“In fact, you could say that reality is a learned experience. We learn from childhood the definitions of everything, and those definitions define what our reality is. We learn that this is a chair, that this is a dog, a cat, a tree, an apple, the sky. We learn the laws of physics – we learn about gravity – and once we learn about those things, we just accept them and move on. Hardly do we ever ask ourselves ‘Is this really real, or is this somebody’s perception of what reality is?,’ and that concept in itself is what initially inspired the main theme of the records.
“The main theme of the records is to question reality, and reality is the subject that the lead character of the story is interested in developing. He develops this algorithm that allows one to use a code, a computer program, to see a new version of reality. Due to the implications of that and what that means, he feels that it’s an incredible, valuable tool for humankind to use, because it’ll change everything. It’ll change the way we perceive everything, and because of that, that’s where the split happens within the group of people that he’s working with.
“Some want to take that tool, and they want to exploit it for wealth. He wants to give the tools to the world to use, because he thinks that it’s gonna make things better for everyone. So, there’s a split, a division. Of course, the people that want to exploit it for wealth move to take over the technology and use it for their own ends, and have him killed. So, it’s kind of a study of human nature. Why we do the things that we do, what motivates us, and how we get to where we’re at.”
Resurrection shares musical traits with The Key. “They’re similar in the fact that they were written at the same time,” Geoff muses. “So yeah, they’re going to be similar. All of the same players are involved with all three records, so there’s a similarity there. The music is designed to tell a story, so it moves, changes and morphs just like life does. Life doesn’t remain static; it doesn’t remain the same. It’s different every day, and music I think should reflect the changes that are happening within the story arc, and so it does. It gets moody at times, and it has a triumphant feeling at times. Sometimes it’s introspective and sometimes it’s downright scary and unnerving, like life can be, and definitely how life can be within the context of this story – where there’s a lot going on. There’s strife and there’s jealousy, and there’s rage and there’s betrayal, and there’s conquest going on.”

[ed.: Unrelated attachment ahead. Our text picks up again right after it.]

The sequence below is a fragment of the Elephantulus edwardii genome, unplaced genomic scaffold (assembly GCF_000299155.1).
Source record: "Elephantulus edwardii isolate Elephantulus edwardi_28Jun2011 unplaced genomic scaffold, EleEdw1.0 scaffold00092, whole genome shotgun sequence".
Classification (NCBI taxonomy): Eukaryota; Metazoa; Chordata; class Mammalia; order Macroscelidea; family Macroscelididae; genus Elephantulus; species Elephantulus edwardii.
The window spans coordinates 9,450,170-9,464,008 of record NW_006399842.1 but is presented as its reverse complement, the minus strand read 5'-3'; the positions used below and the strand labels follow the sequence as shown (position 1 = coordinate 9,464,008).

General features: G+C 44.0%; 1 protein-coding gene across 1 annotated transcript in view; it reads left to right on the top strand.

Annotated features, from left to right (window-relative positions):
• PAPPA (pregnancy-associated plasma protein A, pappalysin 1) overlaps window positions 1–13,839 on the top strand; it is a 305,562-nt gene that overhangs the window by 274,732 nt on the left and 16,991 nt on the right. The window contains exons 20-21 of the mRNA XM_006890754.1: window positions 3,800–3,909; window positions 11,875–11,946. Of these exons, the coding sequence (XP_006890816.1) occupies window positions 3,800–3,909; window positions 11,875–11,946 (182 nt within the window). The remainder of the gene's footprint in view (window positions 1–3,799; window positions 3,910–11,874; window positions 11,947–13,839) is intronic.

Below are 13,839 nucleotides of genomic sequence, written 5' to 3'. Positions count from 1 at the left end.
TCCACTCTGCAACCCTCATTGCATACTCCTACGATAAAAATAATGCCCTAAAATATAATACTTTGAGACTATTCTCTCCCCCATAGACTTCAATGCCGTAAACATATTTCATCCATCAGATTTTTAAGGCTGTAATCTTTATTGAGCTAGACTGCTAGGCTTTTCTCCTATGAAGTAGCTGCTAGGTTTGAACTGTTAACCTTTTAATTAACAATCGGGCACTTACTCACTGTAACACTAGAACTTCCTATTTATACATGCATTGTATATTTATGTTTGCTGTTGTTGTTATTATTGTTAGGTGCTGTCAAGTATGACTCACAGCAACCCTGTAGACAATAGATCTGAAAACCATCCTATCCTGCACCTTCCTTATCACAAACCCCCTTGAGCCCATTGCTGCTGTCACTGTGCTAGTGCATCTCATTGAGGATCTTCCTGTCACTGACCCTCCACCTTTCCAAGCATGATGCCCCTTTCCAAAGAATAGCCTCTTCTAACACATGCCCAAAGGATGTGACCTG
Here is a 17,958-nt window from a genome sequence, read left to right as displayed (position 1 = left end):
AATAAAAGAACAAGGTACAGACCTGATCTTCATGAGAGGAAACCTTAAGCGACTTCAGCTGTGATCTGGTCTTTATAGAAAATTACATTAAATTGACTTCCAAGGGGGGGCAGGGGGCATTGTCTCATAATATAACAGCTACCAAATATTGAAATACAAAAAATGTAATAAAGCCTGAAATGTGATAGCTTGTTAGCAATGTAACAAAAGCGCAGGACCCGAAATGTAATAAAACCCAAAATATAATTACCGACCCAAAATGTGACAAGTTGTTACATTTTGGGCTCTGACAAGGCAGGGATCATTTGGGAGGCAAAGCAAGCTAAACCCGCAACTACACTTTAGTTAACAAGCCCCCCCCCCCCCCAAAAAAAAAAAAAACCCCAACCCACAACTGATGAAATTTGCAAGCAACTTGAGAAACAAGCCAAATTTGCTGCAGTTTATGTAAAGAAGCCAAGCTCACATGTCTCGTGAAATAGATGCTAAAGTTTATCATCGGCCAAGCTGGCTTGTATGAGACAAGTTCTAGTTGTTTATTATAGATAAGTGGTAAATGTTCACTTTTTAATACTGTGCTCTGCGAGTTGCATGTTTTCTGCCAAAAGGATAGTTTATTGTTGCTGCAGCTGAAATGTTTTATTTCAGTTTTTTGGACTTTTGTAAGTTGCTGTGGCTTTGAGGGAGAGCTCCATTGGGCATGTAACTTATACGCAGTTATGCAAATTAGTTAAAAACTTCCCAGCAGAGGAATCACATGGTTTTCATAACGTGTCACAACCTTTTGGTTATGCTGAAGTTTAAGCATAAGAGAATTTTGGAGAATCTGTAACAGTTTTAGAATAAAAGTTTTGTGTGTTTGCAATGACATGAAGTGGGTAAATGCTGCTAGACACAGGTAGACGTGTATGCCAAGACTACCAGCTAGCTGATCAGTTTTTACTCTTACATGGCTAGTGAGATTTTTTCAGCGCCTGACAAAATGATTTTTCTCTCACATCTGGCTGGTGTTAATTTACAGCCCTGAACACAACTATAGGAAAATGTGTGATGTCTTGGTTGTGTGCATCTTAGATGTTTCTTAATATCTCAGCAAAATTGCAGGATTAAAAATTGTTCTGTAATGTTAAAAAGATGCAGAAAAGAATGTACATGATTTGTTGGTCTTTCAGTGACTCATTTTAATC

Guesting on the composition ‘Taking On The World’ are vocalists Blaze Bayley and Tim ‘Ripper’ Owens, formerly of Iron Maiden and Judas Priest respectively. “I never thought of them at all when I wrote the song,” the songwriter remembers. “That wasn’t in my mind at all. I didn’t think of adding them to the song until the song was written. I was listening back to the song and the story arc and where it was, and then I thought ‘Oh.’ Blaze was in town, and I started talking to him about the project that I was doing. The idea just hit me, like ‘Hey… Why don’t you sing on this record?’ We’ve known each other for quite a while, and it was fun.
“So, that just kind of started it. That’s kind of the way my life is. Things come about, and I find myself in a situation, and just kind of go with it. It’s called improvisation. You see that there’s a situation involved that you could involve yourself in or somebody else and it feels right, so you go with it. It was great; it was a wonderful recording experience. We had a great time doing it.”
Blaze Bayley and Tim ‘Ripper’ Owens guesting on the track ‘Taking On The World’ led to the Trinity tour package which unites the pair alongside Geoff, the Trinity tour package visiting the East Coast of the United States from mid-November until late November 2016. “We had such a great time singing together that we talked about how it would be fun if we toured, so we started leaning in that direction and seeing how we could put something together for touring,” he reveals. “So, we came up with the Trinity idea, and that’s coming up. I’m looking forward to that. I’m playing material that I wrote with Queensrÿche over 30-some odd years. I’m singing that, and of course Blaze is singing the songs that he performed with Iron Maiden over the years, and the same with Ripper and Judas Priest.”
The mainman hopes to expand the Trinity tour package across several territories. “Our biggest challenge is that all three of us have different schedules, and have different touring commitments,” he stresses. “The challenge is getting us all in the same place at the same time (laughs), which is quite a job. So yeah, we’re looking into expanding the touring.”